Moore: God only knows what Goo would have sounded like if we did it in Wharton Tiers’ basement. That’s where we did Confusion Is Sex and Kill Yr Idols; maybe Goo would have come out the same way. All I know is that we did some demos for Goo that were more like eight-track demos, and there’s aspects of those that I find more interesting than what happens coming out of a 24-track board. I really liked the energy on those demos, because it sounded like the 24-track kind of spread things out a bit and it’s slightly more dissipating. It’s a learning process, the technology of it all. We were never a studio band in the sense of Pink Floyd or Steely Dan, where they were really utilizing every inch of it. We came to do that when we had our own studio, Echo Canyon, later on in the ’90s.
Kim Gordon: We were excited. That was our first getting-out-of-the-basement-type recording situation. I mean, we did record at Sear Sound. But Sear Sound at the time was pretty lo-fi. But in a great way.
Ranaldo: It was our first major-label record; we were second-guessing ourselves, like, is this mix good enough? This is pretty easy to do in the studio. And I’ve seen this happen to other bands from our scene that graduated to a major and got freaked out a little bit about making their first record. We weren’t sure the mixes with Nick Sansano were what we wanted, so we stopped working with him after a couple of sessions. We were desperate to try and finish this record, so the label brought in Ron St. Germain and we kind of referred to him as a console cowboy. He was a pilot at one point, I think, so he was really into all the tech stuff. And he did a really good job mixing it, though it was probably not mixed exactly the way we would have on our own.
Moore: I remember the engineer telling us that we would be using the B-room, because Public Enemy were going to be doing their new sessions in the other room. When we found that out, we were like, ‘Where do we sign?’ This was the perfect situation because I was so huge into It Takes a Nation of Millions to Hold Us Back. When we started recording there, I had everybody involved with that record in the studio at the time, so I have the CD that has like 40 signatures on it with the entire crew of PE somewhere. Ice Cube had come by for one day and was hanging out right when N.W.A was hitting and he had to be in New York. I remember Chuck D calling him ‘Cubism’ and things like that.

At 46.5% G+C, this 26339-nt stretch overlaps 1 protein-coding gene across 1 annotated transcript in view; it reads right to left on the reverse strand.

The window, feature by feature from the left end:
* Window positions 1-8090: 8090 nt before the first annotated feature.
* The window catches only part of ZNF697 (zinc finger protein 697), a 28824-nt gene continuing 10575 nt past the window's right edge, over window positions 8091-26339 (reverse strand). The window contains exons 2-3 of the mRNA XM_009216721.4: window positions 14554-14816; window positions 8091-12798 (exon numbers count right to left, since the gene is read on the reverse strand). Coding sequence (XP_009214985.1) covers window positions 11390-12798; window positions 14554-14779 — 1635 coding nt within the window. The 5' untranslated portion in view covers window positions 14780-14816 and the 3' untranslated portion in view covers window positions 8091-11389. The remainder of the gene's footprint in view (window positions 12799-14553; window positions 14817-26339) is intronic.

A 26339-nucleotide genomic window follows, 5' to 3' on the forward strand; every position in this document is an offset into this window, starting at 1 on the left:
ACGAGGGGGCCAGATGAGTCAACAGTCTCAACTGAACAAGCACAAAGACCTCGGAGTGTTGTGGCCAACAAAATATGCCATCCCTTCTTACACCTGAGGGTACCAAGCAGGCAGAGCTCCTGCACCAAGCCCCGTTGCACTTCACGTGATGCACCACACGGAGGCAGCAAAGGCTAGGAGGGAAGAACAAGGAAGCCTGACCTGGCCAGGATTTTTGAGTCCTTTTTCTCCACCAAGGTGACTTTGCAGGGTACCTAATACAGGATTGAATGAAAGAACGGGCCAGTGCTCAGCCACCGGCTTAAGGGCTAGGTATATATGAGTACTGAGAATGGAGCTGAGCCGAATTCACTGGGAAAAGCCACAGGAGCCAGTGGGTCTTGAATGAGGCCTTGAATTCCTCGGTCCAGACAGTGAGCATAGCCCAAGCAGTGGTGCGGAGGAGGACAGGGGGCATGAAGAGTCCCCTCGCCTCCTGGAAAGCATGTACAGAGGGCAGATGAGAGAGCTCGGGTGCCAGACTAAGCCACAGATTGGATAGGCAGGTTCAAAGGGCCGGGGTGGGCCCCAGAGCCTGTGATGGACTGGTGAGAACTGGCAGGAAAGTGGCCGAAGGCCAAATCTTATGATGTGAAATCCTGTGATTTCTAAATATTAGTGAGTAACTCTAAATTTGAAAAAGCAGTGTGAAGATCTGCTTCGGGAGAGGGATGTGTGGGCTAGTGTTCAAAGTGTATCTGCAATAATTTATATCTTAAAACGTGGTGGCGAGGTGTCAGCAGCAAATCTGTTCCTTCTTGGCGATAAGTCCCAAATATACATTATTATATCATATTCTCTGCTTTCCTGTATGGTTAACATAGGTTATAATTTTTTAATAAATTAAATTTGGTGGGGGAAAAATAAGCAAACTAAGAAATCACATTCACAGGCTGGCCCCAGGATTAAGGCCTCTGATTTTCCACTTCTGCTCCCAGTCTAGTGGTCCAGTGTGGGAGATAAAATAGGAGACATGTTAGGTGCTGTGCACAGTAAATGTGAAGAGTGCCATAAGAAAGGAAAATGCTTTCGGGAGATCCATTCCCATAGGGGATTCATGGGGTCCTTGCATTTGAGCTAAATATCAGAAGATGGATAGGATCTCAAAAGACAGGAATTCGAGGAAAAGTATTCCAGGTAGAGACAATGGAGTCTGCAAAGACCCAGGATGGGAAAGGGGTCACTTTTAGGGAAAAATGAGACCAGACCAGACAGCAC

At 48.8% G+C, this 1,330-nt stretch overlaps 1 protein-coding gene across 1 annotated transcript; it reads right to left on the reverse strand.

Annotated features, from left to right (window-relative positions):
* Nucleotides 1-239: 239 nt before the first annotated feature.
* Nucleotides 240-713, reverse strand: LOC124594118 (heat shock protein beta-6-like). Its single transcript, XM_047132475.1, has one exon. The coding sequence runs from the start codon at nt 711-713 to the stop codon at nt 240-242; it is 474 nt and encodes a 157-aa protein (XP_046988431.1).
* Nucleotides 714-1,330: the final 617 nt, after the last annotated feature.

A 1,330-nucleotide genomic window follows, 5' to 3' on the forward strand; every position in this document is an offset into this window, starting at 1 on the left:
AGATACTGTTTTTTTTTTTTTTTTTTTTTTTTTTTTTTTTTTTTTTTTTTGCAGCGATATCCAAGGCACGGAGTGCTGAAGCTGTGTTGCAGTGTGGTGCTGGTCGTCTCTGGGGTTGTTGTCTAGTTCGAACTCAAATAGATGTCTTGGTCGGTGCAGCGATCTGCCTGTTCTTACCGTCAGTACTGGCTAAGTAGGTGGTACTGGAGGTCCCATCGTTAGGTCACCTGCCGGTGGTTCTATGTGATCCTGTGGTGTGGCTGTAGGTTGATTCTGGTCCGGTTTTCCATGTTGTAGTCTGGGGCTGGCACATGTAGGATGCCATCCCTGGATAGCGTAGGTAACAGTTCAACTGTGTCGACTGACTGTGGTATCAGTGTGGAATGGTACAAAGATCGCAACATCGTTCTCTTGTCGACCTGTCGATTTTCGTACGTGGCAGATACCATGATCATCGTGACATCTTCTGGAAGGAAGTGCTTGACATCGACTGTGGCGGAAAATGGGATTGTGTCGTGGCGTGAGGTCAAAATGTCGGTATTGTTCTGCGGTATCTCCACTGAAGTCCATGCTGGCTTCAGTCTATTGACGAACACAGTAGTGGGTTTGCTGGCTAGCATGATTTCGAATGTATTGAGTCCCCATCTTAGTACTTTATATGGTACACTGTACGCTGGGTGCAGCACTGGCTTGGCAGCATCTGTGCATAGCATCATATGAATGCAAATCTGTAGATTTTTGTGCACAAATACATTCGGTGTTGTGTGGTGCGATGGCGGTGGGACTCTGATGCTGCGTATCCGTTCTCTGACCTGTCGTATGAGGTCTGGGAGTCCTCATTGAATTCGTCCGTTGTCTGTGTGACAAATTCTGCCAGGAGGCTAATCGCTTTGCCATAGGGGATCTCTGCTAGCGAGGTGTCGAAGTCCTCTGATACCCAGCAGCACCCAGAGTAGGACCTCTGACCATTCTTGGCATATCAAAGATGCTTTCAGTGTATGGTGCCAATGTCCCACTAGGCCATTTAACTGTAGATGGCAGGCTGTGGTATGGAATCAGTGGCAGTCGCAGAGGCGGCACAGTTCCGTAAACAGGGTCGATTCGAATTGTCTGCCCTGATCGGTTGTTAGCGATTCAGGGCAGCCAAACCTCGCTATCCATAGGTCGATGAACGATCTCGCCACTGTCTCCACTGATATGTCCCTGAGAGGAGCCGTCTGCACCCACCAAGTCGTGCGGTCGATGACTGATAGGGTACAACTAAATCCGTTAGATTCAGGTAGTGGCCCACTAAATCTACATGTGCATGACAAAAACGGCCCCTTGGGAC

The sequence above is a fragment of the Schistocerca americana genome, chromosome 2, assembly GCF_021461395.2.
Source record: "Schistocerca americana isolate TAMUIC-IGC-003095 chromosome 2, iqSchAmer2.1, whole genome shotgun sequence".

Shelley: We were recording at Greene Street Studios at the same time as Public Enemy, and Kim invited Chuck to say something on the middle eight of “Kool Thing.” But we would also spend time with Eric ‘Vietnam’ Sadler from the Bomb Squad, and he was really interested in what we were doing. Sometimes Flavor Flav would come by and sit with us for a bit and talk. But Eric seemed to be the most curious about what this band was doing with all these noisy guitars and everything.
Moore: Vietnam would always pop in and see what we were up to. He was the one who asked Chuck about being on “Kool Thing,” and within minutes, Chuck just rambled in. We asked him if he wanted to hear the song first, but he was like, ‘Nah, that’s alright, I’ll just put on the headphones and just run it.’ It was super, man, he did it in just one take. He listened, heard Kim’s recitation in the middle and he just flowed with it freestyle and then boom, that was it.
Gordon: Hip-hop was a really big part of downtown music in a way. It was a place where so many things would collide, whether it was like the tradition of jazz in New York City, and then hip-hop coming from uptown to downtown and then all the new classical music from like La Monte Young and Rhys Chatham. It was all kind of melding together. It felt like walking down a street in New York, just this constant bombardment of sounds.